Q&A With Prof. Jennifer Lee: Asian American Success Isn’t What You Think It Is

Pop culture often portrays Asian Americans as successful because of strict parenting or just plain hard work. But a new book debunks the “model minority” myth, revealing the way government policies have actually skewed those perceptions. I recently interviewed Jennifer Lee, professor of sociology at the University of California, Irvine, and co-author of The Asian American Achievement Paradox about her research.

Sourced through Scoop.it from: www.blogher.com

White People | Official Full Documentary | MTV

What does it mean to be white? MTV’s ‘White People’ is a groundbreaking documentary on race that aims to answer that question from the viewpoint of young white people living in America today. The film follows Pulitzer Prize-winning journalist and filmmaker, Jose Antonio Vargas, as he travels across the country to get this complicated conversation started. ‘White People’ asks what’s fair when it comes to affirmative action, if colorblindness is a good thing, what privilege really means, and what it’s like to become the “white minority” in your neighborhood. For more information on ‘White People,’ and to join the conversation, head to race.lookdifferent.org

Sourced through Scoop.it from: www.youtube.com

To understand Mixed American Live it helps to understand what it means to be White.

 

#Whiteness

#WhiteStudies

Poor kids, rich schools – Where are you from? What do your parents do?

In his first few weeks as a freshman at the University of Chicago, Calvin Cottrell was constantly being asked the same questions: Where are you from? What do your parents do?

“I found those conversations kind of hostile, as the first person in my family to go to college. If you’re living with a roommate whose parents are heart surgeons from Connecticut, that feels very different,” he said.

Source: money.cnn.com

After college the questions become, “Where do you live?” and “What do you do?”

#identity

Critical Ethnic Studies MA Degree – DePaul University

DePaul University’s College of Liberal Arts and Social Sciences is pleased to offer the first graduate program in a new and exciting field that utilizes Chicago as a living classroom. 

The Master of Arts in Critical Ethnic Studies prepares students for advanced analysis of race and ethnicity in an urban and global context. It provides an interdisciplinary approach to the studies of systematic marginalization of racialized minorities. It also looks at how racialized groups respond to and counter these forces through art, culture, political organization and other forms of social citizenship.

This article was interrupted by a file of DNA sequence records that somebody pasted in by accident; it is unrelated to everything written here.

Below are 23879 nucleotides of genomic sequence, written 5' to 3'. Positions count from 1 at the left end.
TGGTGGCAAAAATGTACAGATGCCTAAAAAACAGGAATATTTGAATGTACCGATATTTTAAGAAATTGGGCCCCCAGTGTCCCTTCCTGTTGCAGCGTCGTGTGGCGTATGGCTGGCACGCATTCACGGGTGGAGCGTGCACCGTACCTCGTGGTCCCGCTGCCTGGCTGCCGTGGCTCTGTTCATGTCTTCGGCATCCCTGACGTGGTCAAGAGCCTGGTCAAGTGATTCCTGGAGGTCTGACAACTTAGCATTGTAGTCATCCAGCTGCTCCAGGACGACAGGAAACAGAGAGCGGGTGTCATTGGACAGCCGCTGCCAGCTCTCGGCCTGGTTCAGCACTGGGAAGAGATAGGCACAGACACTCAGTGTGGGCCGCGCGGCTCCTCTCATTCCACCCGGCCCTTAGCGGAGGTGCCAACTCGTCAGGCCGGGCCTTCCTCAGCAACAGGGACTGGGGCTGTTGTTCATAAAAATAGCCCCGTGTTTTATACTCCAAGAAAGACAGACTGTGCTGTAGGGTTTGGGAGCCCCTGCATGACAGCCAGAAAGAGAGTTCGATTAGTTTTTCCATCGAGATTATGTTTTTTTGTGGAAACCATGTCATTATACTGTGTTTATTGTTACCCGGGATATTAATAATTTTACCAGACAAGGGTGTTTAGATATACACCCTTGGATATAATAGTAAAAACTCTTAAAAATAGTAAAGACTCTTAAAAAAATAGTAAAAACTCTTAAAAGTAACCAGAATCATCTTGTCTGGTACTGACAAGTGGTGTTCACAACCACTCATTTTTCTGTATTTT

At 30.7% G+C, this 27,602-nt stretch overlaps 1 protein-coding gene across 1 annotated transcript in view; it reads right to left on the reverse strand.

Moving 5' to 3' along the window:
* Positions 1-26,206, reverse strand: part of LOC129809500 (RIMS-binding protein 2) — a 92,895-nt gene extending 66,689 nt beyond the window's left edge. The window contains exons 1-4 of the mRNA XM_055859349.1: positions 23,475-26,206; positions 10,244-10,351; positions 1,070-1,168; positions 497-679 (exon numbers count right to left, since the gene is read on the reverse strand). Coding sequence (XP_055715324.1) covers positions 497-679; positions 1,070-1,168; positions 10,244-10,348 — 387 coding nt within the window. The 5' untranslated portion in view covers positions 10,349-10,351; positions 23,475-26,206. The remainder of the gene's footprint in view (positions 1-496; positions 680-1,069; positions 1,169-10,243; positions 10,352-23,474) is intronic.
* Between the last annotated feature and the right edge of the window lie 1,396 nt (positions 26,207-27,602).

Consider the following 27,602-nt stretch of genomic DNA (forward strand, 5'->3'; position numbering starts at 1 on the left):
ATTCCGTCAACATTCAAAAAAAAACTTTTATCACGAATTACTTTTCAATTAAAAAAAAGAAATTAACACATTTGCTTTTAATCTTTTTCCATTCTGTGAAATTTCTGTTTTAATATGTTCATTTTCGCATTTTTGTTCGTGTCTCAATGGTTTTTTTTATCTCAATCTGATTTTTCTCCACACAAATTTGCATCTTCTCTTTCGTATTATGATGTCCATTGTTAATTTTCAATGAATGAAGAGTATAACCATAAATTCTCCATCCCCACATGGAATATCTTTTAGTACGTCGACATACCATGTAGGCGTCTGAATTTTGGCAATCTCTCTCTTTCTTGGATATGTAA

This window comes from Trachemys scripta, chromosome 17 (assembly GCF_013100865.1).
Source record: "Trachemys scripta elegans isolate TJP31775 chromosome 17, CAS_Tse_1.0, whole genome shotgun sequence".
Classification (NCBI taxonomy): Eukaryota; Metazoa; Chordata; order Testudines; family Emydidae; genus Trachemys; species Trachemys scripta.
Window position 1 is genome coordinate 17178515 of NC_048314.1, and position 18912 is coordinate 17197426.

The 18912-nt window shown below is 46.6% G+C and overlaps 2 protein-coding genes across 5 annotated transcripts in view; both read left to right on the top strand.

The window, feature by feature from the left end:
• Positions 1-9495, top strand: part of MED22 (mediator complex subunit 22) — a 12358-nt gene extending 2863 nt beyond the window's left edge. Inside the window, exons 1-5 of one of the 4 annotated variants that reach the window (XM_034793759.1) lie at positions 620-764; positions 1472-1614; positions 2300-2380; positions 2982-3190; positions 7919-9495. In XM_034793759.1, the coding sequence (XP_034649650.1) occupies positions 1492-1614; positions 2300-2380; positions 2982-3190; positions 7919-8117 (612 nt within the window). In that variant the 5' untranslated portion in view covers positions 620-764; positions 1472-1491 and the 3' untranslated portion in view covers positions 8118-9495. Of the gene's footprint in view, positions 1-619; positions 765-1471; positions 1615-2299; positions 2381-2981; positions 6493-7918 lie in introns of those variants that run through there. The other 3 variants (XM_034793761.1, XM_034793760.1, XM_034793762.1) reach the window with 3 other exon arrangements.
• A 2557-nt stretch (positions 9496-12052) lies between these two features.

We emphasize social justice and transformation while focusing on U.S. ethno-racial populations through an intersectional, transnational, and urban framework. Students apply critical theories to complex social and cultural issues. The program consists of a combination of core courses and electives and a final project or internship.

Source: las.depaul.edu

Notes towards a Chicano history of the US

 

Schools in the US teach a White or Anglo American history of the country. Because of White guilt it is full of lies, half-truths and stuff left out. There is much to learn and unlearn:

 

– Click through to read more –

 

Source: abagond.wordpress.com

Light-skinned-ed Girl: Mixed Experience History Month 2014: Yung Wing, pioneering educator

See on Scoop.itMixed American Life

Yung Wing (1828-1912) was the first Chinese person to graduate from an American college. Wing was born in southern China in 1828. He was the son of poor farmers who decided to send him to a missionary school to improve…

See on lightskinnededgirl.typepad.com

Georgia school hosts first racially integrated prom

Last week, for the first time in decades, students from Wilcox County, Georgia, attended a school-sponsored prom that was open to all students rather than a private, racially segregated prom.

See on www.cnn.com

The Multicultural Doctorate: Why Mixed Race Discussions Matter

“Mixed race is a significant identity in our race-obsessed society. It causes that extra level of ambivalence, that extra set of questions about identity. It is similar in some ways to the immigrant American experience for example, however, being mixed adds another level of scrutiny. ”

See on themulticulturaldoctorate.blogspot.com

Changes in UW-Madison’s Afro-American studies would reflect multi-racial society

“Black people, brown people, religion, immigration are the most important topics to understanding U.S. culture now, Werner said.”

 

See on host.madison.com